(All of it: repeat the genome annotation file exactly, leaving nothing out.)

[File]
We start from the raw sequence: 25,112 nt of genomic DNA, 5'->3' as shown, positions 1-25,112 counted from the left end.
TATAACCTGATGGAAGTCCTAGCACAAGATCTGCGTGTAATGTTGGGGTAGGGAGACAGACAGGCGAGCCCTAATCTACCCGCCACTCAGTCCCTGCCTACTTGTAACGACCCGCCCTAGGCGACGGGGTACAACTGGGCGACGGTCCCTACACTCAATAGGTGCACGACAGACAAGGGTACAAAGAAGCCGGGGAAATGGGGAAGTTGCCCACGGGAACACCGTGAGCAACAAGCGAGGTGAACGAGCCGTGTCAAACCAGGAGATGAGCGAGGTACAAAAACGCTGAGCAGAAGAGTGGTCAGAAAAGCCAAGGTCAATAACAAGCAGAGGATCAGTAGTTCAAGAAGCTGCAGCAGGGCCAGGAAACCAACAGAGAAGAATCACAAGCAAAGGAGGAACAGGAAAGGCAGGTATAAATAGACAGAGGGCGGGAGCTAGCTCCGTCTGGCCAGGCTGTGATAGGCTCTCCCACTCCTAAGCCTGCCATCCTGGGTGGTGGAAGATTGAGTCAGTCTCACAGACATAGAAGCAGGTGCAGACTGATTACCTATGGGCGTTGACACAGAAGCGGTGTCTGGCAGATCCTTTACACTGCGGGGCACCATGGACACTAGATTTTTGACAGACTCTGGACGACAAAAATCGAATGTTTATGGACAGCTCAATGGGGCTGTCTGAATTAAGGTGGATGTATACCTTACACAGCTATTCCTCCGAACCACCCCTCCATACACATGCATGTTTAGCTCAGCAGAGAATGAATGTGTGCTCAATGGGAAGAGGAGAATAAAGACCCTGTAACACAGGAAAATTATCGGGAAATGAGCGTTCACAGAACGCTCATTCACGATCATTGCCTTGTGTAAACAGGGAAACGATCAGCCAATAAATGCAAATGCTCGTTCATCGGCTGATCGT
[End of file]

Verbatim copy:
We start from the raw sequence: 25,112 nt of genomic DNA, 5'->3' as shown, positions 1-25,112 counted from the left end.
TATAACCTGATGGAAGTCCTAGCACAAGATCTGCGTGTAATGTTGGGGTAGGGAGACAGACAGGCGAGCCCTAATCTACCCGCCACTCAGTCCCTGCCTACTTGTAACGACCCGCCCTAGGCGACGGGGTACAACTGGGCGACGGTCCCTACACTCAATAGGTGCACGACAGACAAGGGTACAAAGAAGCCGGGGAAATGGGGAAGTTGCCCACGGGAACACCGTGAGCAACAAGCGAGGTGAACGAGCCGTGTCAAACCAGGAGATGAGCGAGGTACAAAAACGCTGAGCAGAAGAGTGGTCAGAAAAGCCAAGGTCAATAACAAGCAGAGGATCAGTAGTTCAAGAAGCTGCAGCAGGGCCAGGAAACCAACAGAGAAGAATCACAAGCAAAGGAGGAACAGGAAAGGCAGGTATAAATAGACAGAGGGCGGGAGCTAGCTCCGTCTGGCCAGGCTGTGATAGGCTCTCCCACTCCTAAGCCTGCCATCCTGGGTGGTGGAAGATTGAGTCAGTCTCACAGACATAGAAGCAGGTGCAGACTGATTACCTATGGGCGTTGACACAGAAGCGGTGTCTGGCAGATCCTTTACACTGCGGGGCACCATGGACACTAGATTTTTGACAGACTCTGGACGACAAAAATCGAATGTTTATGGACAGCTCAATGGGGCTGTCTGAATTAAGGTGGATGTATACCTTACACAGCTATTCCTCCGAACCACCCCTCCATACACATGCATGTTTAGCTCAGCAGAGAATGAATGTGTGCTCAATGGGAAGAGGAGAATAAAGACCCTGTAACACAGGAAAATTATCGGGAAATGAGCGTTCACAGAACGCTCATTCACGATCATTGCCTTGTGTAAACAGGGAAACGATCAGCCAATAAATGCAAATGCTCGTTCATCGGCTGATCGT